Living in downtown Lewiston is on its way from being the exception to being exceptional.

“I was like, there’s no way that’s in Lewiston,” Dakoda White, 26, said of first laying his eyes on photos of the snazzy new apartments in the renovated building at 609 Main St. that formerly housed the Myklebust’s clothing store. “The second it became available, I jumped on it.”

April Proctor, 24, has lived just down the hallway from White for about a year. She grew up in Asotin and moved to Spokane for about a year for her job with Avista. But she missed small-town life and started looking for an apartment in the Lewiston-Clarkston Valley when a position opened in Clarkston.

Nothing seemed to fit her needs — until she came across 609 Main, that is.

“Everything is brand new and energy efficient, stainless steel appliances, luxury vinyl flooring, granite countertops, and the exposed brick gives a vintage yet luxury aesthetic,” Proctor said via email. “It feels as if my place was built specifically for me.”

People living downtown is nothing new. When Lewiston was founded, the area around the confluence of the Snake and Clearwater rivers had the flattest ground in the vicinity, attracting the town’s original settlements, which grew into its first businesses and homes.

The neighborhood surrounding Main Street boomed for decades. And it included some of Lewiston’s grandest homes and plenty of other, smaller residential options like the apartments on the upper floors of several historic buildings.

But as the economic center of the city shifted toward 21st Street and Thain Road, the boom died down and most of the population migrated away, first to Normal Hill and then on to the city’s other neighborhoods to the south and east.

That generations-long trend has reversed recently, if only a little. Property owners and economic development officials are welcoming a new generation of residents like Proctor and White who embrace urban living by building, promoting and attracting new residential spaces such as the renovated Myklebust’s building.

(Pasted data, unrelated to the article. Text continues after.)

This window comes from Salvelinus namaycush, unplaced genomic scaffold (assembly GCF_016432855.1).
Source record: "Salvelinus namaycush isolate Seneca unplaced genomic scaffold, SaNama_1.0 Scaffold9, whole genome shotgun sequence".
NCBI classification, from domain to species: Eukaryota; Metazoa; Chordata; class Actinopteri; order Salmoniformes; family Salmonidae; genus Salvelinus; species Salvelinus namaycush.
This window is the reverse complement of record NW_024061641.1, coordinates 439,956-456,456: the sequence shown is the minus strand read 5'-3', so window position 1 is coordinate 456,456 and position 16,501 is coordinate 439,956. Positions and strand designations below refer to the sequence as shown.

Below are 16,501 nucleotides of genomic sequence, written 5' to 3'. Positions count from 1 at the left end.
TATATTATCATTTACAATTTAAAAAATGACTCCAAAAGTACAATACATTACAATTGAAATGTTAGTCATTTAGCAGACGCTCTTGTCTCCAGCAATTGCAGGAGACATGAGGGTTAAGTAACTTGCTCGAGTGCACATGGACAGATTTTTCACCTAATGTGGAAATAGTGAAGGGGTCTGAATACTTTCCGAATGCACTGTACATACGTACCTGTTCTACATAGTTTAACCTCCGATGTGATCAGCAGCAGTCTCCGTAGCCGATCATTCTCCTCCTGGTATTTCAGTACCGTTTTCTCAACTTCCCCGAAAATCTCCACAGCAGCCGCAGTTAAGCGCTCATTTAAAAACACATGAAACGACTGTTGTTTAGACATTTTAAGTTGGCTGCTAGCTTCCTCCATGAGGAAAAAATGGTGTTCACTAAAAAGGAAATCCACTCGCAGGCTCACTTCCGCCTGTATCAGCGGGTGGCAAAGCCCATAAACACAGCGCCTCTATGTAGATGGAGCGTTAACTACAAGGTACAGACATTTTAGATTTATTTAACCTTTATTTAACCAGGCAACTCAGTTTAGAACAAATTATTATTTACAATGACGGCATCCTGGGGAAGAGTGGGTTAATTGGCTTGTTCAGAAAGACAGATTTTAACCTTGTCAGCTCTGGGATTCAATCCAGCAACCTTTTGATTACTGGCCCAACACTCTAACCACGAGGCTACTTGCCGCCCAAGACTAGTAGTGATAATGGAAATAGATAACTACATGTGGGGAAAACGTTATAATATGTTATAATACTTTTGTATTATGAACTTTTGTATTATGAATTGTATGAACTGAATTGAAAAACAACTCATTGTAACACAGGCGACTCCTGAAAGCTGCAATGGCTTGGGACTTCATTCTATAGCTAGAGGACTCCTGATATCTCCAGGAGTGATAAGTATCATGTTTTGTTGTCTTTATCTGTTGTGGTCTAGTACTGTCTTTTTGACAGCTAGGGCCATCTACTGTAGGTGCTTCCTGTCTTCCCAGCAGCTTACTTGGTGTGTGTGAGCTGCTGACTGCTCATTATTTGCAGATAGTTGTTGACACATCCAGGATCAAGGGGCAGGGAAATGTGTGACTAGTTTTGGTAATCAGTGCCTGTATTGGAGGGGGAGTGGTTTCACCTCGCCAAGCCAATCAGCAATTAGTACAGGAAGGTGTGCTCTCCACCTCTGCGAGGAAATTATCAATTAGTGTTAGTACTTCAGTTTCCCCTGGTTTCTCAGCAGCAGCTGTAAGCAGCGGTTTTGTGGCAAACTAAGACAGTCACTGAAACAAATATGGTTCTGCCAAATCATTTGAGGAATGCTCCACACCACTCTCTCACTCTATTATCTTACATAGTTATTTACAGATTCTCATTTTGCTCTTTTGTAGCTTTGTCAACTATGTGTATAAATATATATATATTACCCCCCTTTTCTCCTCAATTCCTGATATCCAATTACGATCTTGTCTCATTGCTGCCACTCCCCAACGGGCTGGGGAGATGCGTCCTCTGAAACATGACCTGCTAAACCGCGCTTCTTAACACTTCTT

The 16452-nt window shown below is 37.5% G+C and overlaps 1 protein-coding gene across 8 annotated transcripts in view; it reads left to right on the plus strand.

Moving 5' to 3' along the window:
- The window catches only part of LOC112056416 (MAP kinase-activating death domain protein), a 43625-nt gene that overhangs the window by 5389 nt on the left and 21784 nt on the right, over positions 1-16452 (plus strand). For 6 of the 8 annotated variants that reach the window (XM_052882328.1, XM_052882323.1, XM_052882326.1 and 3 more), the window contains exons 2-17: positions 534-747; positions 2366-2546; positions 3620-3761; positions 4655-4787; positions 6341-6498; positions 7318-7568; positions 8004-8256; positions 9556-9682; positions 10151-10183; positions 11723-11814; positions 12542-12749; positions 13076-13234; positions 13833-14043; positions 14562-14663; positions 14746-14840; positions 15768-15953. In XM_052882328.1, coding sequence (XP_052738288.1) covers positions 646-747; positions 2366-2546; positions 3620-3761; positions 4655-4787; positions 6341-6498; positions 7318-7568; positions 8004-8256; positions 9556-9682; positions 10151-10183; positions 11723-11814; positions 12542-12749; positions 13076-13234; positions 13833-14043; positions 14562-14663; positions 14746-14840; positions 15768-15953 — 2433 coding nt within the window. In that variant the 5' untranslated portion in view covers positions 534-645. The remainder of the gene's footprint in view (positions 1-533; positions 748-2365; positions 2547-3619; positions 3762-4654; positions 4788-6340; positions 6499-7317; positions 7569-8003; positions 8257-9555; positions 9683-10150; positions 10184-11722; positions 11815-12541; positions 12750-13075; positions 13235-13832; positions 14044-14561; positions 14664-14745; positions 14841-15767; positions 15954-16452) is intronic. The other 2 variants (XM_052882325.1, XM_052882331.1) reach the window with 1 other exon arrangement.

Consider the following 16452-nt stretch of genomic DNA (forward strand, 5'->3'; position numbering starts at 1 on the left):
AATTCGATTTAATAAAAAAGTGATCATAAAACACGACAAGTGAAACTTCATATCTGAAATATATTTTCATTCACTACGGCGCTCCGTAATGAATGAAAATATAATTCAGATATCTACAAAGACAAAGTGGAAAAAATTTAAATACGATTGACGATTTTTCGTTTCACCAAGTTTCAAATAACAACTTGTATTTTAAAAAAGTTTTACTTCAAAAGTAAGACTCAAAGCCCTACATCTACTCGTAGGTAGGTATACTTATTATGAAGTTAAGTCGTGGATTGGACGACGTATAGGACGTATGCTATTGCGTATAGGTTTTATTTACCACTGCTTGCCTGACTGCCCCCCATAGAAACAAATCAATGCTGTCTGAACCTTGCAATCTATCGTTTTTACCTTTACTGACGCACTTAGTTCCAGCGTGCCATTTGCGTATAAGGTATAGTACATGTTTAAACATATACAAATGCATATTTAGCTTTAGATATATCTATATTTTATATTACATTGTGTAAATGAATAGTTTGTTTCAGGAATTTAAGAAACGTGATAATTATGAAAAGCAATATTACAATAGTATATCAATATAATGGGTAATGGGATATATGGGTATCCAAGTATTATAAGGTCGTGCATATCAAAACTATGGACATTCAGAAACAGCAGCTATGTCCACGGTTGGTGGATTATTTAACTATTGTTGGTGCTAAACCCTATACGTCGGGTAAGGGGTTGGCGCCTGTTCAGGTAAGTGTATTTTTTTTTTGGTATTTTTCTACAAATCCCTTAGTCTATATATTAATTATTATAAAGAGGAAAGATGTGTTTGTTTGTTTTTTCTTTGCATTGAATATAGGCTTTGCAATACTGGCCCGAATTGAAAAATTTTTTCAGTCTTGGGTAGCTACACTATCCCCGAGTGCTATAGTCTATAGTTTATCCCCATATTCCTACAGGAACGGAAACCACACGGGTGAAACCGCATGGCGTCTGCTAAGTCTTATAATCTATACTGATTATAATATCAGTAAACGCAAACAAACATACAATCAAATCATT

“The view out my window includes aged brick buildings, streets, cars and different metal infrastructure, which gives you almost a ‘New York City life’ feel,” Proctor said. “But on the other hand, there’s green vegetation everywhere, the (Brackenbury) Square fountain running, never too much foot traffic and limited noise depending on the time of day, which gives you the ‘small town’ feel. It’s the perfect mixture.”

White is a senior assembler at Schweitzer Engineering Laboratories in Lewiston, but he moved here from Kendrick in 2012 to do radio and voiceover work. Locals might recognize his voice from the commercials that run before movies at Village Centre Cinemas. He’s also a musician, and living in downtown Lewiston lends itself perfectly to his occasional side gig playing guitar and singing at Brock’s bar just up the street in the Towne Square building at Fifth and Main streets.

He also gets his hair cut in the same building, at the Locker Room, and plays tabletop games like Dungeons and Dragons with his friends in the back of the convenience store across the street from his apartment.

And while the $810 rent per month is a little steep for a studio, White said it is well worth it for the quality of construction and the quality of life surrounding his new home.

“I don’t care,” he said with a laugh when disclosing his rent. “I love this place.”

While the square footage is small, the space features sleek track lighting, slate gray kitchen cabinets and wall treatments, and composite countertops that mimic the look of granite. There are two floors of apartments in the building, and White lives on the top floor where the units also contain a loft. Proctor uses it as bonus space for things like her makeup table, while White placed a bed in his.

“It’s very simple,” White said of the space and its high-end finishes. “That’s why I like it. But it still looks good and it’s easy to clean.”

The building’s ground-floor retail space has been vacant since it opened, however, a possible sign that the redevelopment of downtown will happen incrementally. White said he’d like to see a bar open there so he wouldn’t have to go far for a snort of his beverage of choice, Pendleton whiskey.

And Proctor said she would like to see better parking options downtown and more promotion of downtown events to bring even more life to her neighborhood. But it already offers all she needs to lead a happy existence.

“Being in the hub of downtown is so convenient because I can walk to shops, restaurants, bars and, my favorite, the Fourth Wall (art studio) for paint and wine nights,” she said. “But then I can drive across the blue bridge and be to work in five minutes.”

Mills may be contacted at jmills@lmtribune.com or (208) 848-2266

Recommended for you